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76ers Fan Says He Was Kicked Out Over Hong Kong Sign

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As the NBA continues to deal with the fallout from an executive’s controversial tweet, a man says he and his wife were kicked out of a Philadelphia 76ers game after showing their support for protesters in Hong Kong.

Sam Wachs of Chestnut Hill and his wife attended Tuesday night’s preseason game between the Sixers and the Guangzhou Loong-Lions of the Chinese Basketball Association at the Wells Fargo Center.

Wachs told NBC10 he and his wife were holding up “Free Hong Kong” and “Free HK” signs in reference to the ongoing protests in Hong Kong. Wachs said he lived in Hong Kong for two years and supports the protesters’ movement.

“We were just sitting in our seats near the Chinese bench,” Wachs said.

As they were sitting, Wachs said security confiscated their signs. He then said they were kicked out of the game during the second quarter by security after they yelled, “Free Hong Kong.”

“We were saying, ‘Free Hong Kong,’’ Wachs told NBC10. “What’s wrong with that?”

NBC10 reached out to the 76ers for comment but the organization has not responded.

The incident comes amid a firestorm of controversy for the NBA in relation to the Hong Kong protests. On Friday, Houston Rockets GM Daryl Morey tweeted out “Fight for Freedom. Stand with Hong Kong.” Morey subsequently deleted his tweet and he offered an explanation for his actions after Houston Rockets owner Tilman Fertitta tweeted that the GM didn’t speak for the team.

The damage was already done for the NBA, however. Several companies in China, including some of the league’s major business partners there, lashed out over Morey’s original tweet. The Chinese Basketball Association  — whose president is former Rockets star center Yao Ming — said it was suspending its relationship with the team.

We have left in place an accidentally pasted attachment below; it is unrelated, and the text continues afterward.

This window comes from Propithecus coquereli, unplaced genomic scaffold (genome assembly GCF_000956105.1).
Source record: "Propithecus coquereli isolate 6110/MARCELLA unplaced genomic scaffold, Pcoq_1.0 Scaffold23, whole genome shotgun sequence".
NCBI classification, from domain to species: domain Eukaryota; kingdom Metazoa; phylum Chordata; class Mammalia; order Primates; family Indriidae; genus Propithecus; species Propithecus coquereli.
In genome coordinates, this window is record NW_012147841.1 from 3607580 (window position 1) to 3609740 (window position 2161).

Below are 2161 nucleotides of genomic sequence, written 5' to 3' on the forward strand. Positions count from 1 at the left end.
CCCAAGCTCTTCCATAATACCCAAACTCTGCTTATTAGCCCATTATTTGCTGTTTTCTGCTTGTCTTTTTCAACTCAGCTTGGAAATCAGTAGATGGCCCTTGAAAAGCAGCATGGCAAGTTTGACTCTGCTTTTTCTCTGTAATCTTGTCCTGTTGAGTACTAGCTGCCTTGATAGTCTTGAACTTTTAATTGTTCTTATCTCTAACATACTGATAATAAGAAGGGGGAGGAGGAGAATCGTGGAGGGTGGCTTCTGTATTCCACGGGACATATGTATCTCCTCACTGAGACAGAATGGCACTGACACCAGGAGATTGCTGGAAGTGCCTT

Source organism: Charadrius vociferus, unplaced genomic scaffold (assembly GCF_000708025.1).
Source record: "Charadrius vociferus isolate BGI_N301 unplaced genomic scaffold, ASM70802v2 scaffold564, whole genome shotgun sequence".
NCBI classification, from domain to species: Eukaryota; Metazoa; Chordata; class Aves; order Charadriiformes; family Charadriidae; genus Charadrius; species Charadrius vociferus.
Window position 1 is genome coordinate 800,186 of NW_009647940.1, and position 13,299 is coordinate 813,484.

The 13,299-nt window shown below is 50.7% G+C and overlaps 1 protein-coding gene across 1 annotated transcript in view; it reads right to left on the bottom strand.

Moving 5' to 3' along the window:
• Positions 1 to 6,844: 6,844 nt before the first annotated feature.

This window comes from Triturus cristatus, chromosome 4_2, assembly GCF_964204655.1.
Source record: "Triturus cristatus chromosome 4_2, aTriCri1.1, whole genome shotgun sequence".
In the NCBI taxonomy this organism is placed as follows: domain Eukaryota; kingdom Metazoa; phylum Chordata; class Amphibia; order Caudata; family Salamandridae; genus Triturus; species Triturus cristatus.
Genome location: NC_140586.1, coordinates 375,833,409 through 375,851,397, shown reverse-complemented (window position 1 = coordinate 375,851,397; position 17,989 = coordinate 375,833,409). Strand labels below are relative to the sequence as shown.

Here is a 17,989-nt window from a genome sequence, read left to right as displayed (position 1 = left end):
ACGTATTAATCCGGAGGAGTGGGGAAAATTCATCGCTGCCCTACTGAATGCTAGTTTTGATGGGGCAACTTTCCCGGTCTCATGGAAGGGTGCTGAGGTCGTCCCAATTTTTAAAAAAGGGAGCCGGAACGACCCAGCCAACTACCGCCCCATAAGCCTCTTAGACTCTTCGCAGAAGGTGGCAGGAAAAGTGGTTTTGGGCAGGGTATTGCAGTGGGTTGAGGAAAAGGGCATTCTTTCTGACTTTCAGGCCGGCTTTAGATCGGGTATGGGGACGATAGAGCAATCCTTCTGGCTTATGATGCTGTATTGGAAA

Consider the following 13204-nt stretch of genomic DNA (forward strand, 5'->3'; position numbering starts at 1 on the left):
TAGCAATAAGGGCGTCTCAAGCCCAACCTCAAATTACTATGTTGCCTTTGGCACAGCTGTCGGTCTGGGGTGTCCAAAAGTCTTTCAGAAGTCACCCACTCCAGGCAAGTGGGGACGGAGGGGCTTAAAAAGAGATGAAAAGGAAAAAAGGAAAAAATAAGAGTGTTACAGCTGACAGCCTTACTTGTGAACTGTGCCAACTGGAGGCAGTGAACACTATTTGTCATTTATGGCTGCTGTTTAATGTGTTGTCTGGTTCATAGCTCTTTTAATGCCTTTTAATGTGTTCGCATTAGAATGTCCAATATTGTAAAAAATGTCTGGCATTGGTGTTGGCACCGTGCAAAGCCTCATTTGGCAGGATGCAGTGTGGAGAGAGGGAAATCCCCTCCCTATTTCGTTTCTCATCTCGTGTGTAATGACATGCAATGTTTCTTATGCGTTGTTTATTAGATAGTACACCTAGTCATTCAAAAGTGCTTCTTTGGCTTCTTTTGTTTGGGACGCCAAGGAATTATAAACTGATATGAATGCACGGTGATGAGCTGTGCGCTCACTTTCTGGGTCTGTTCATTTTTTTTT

China state broadcaster CCTV also announced it would not air two exhibition games between the Los Angeles Lakers and the Brooklyn Nets on Thursday in Shanghai and on Saturday in the southern city of Shenzhen, which neighbors Hong Kong.

Basketball is very popular in China, driven by roots put down there for three decades by the NBA, and by Yao’s popular career as the first and only Chinese superstar in the league.

The NBA has a China office, just announced plans to add a gaming team in Shanghai to the NBA 2K League, and officials in both countries say as many as 500 million Chinese watched at least one NBA game last season. Several current and former NBA stars go to China annually to promote their individual brands, and the World Cup held in China this summer saw countless fans attending in NBA jerseys.

The protests that started in June over a now-shelved extradition bill have since snowballed into an anti-China campaign amid anger over what many view as Beijing’s interference in Hong Kong’s autonomy that was granted when the former British colony returned to Chinese rule in 1997.

Protests continued raging this weekend after the shooting of a 14-year-old boy Friday night — the second protest victim of police gunfire — stoked fears of more bloody confrontations. An 18-year-old protester was shot at close range by a riot officer last week. He was charged with rioting and assaulting police, while the younger teen was arrested.

The reaction to Morey’s tweet from the NBA provoked strong reactions from critics, including U.S. lawmakers on both sides of the aisle, who accused the league of not supporting Morey or the Hong Kong protesters due to their lucrative business partnerships with China.

“We’re better than this; human rights shouldn’t be for sale & the NBA shouldn’t be assisting Chinese communist censorship,” tweeted Republican Senator Ted Cruz, who said he is a lifelong Rockets fan.

Democratic presidential candidate Julian Castro, a former U.S. Housing Secretary from Texas, tweeted “China is using its economic power to silence critics — even those in the U.S.”

NBA commissioner Adam Silver later backtracked amid the backlash, saying first in an interview with Kyodo News that the NBA supports Morey, and then issuing a statement that said in part that, “Values of equality, respect and freedom of expression have long defined the NBA — and will continue to do so.” 

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